Myers, N. D., Ahn, S., Lu, M., Celimli, S., & Zopluoglu, C. (2017). Reordering and reflecting factors for simulation studies with exploratory factor analysis. Structural Equation Modeling: A Multidisciplinary Journal, 24(1), 112-128. https://doi.org/10.1080/10705511.2016.1230721

Zopluoglu, C. (2016). Classification performance of answer-copying indices under different types of IRT models. Applied Psychological Measurement, 40(8), 592-607. https://doi.org/10.1177%2F0146621616664724

Kohli, N., Harring J.R., & Zopluoglu, C. (2016). A finite mixture of nonlinear random coefficient models for continuous repeated measures data. Psychometrika, 81(3), 851-880. https://doi.org/10.1007/s11336-015-9462-0

Zopluoglu, C. (2015). Evaluating the sampling performance of exploratory and cross-validated DETECT procedure with imperfect models. Multivariate Behavioral Research, 50(6), 632-644. https://doi.org/10.1080/00273171.2015.1070708

Kohli, N., Hughes, J., Wang, C., Zopluoglu, C., & Davison, M. (2015). Fitting a linear-linear piecewise growth mixture model with unknown knots: A comparison of two common approaches to inference. Psychological Methods, 20(2), 259-275 http://dx.doi.org/10.1037/met0000034

Kohli, N., Sullivan, A., Sadeh, S., & Zopluoglu, C. (2015). Longitudinal mathematics development of students with learning disabilities and students without disabilities: A comparison of linear, quadratic, and piecewise linear mixed effects models. Journal of School Psychology, 53(2),105-120. https://doi.org/10.1016/j.jsp.2014.12.002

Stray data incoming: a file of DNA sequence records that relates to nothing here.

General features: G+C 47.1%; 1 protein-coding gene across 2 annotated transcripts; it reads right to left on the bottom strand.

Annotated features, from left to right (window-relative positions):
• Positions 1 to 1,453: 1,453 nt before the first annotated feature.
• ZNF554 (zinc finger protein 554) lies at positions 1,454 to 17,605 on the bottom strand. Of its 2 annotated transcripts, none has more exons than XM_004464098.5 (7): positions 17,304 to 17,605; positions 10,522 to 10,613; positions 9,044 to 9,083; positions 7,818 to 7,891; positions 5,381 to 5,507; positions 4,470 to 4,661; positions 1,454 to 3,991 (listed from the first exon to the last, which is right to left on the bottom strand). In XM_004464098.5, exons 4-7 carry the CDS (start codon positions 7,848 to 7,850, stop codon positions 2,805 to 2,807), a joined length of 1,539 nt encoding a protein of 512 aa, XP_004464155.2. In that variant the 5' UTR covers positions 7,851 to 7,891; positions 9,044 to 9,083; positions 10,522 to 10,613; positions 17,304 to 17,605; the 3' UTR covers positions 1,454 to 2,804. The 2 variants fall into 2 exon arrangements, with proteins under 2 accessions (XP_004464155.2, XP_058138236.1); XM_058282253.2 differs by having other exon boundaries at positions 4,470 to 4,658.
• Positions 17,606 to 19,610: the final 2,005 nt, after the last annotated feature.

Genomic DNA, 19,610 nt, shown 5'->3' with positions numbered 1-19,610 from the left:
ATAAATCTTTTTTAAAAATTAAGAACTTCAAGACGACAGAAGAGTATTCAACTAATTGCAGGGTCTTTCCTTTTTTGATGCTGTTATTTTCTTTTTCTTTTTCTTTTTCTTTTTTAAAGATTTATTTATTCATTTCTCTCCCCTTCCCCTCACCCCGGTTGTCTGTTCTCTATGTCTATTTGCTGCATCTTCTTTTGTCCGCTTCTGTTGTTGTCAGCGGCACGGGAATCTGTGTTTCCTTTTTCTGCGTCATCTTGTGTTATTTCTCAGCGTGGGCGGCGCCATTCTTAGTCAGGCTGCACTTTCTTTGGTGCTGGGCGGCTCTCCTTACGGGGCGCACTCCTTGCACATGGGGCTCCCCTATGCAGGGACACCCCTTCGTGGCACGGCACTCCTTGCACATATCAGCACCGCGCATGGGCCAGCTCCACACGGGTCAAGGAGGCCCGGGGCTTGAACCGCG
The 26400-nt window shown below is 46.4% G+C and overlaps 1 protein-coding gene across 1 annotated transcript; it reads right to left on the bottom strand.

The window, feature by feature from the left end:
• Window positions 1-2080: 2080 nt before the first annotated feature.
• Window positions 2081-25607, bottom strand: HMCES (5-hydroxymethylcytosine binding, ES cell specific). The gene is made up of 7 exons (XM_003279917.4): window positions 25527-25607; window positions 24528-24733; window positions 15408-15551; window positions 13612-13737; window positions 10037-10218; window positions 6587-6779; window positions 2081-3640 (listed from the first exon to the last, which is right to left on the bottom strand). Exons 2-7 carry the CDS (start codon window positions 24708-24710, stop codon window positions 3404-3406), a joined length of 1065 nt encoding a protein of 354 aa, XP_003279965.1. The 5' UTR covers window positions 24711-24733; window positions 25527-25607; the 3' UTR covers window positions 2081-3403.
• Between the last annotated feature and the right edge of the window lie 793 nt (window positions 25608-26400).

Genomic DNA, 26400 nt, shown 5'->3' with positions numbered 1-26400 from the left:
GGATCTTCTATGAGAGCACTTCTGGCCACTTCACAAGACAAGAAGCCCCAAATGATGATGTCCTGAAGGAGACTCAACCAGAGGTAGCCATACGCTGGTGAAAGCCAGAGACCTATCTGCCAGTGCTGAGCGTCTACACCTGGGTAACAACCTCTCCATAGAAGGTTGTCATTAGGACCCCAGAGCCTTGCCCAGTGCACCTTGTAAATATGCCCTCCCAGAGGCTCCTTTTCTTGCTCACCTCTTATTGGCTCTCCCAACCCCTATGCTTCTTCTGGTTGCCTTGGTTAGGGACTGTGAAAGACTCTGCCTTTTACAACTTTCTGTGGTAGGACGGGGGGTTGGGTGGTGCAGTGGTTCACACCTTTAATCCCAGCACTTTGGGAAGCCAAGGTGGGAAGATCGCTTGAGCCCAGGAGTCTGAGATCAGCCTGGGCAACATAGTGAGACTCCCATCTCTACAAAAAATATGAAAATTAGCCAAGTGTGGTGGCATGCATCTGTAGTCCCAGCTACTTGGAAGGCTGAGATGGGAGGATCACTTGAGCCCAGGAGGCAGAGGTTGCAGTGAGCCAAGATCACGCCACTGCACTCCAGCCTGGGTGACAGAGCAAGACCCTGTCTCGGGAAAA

Detecting fraud in large-scale testing. Test security has become an essential topic in the past two decades as the results of high-stakes testing are increasingly used to make critical educational and resource allocation decisions. Concurrently, the incentives to engage in testing fraud have also increased. Consequently, the companies that develop and administer such tests, school districts, and state departments of education have grown concerned about the validity (i.e., accuracy) of reported test scores. Although ideally,  test fraud should be prevented, it is difficult to know when fraud occurs (i.e., during or following test administration). Therefore, there has been an increased need for statistical methods that can be used to screen large-scale item response data to identify irregularities. Dr. Zopluoglu’s work in this area focuses on developing new methods to detect test fraud (integrating machine learning algorithms) as well as evaluating the performance of currently existing methods.

Continous Response Model. Continuous Response Model (CRM; Samejima, 1973), has not received as much attention in the IRT literature as the dichotomous and polytomous models and is somewhat underutilized in practice. We encounter continuous response outcomes more frequently than thought in certain educational and behavioral settings, and CRM is a viable, and valuable, psychometric model to make inferences about the items and people with continuous response outcomes. Dr. Zopluoglu’s work in this area focuses on technical aspects of CRM, its calibration, and practical applications.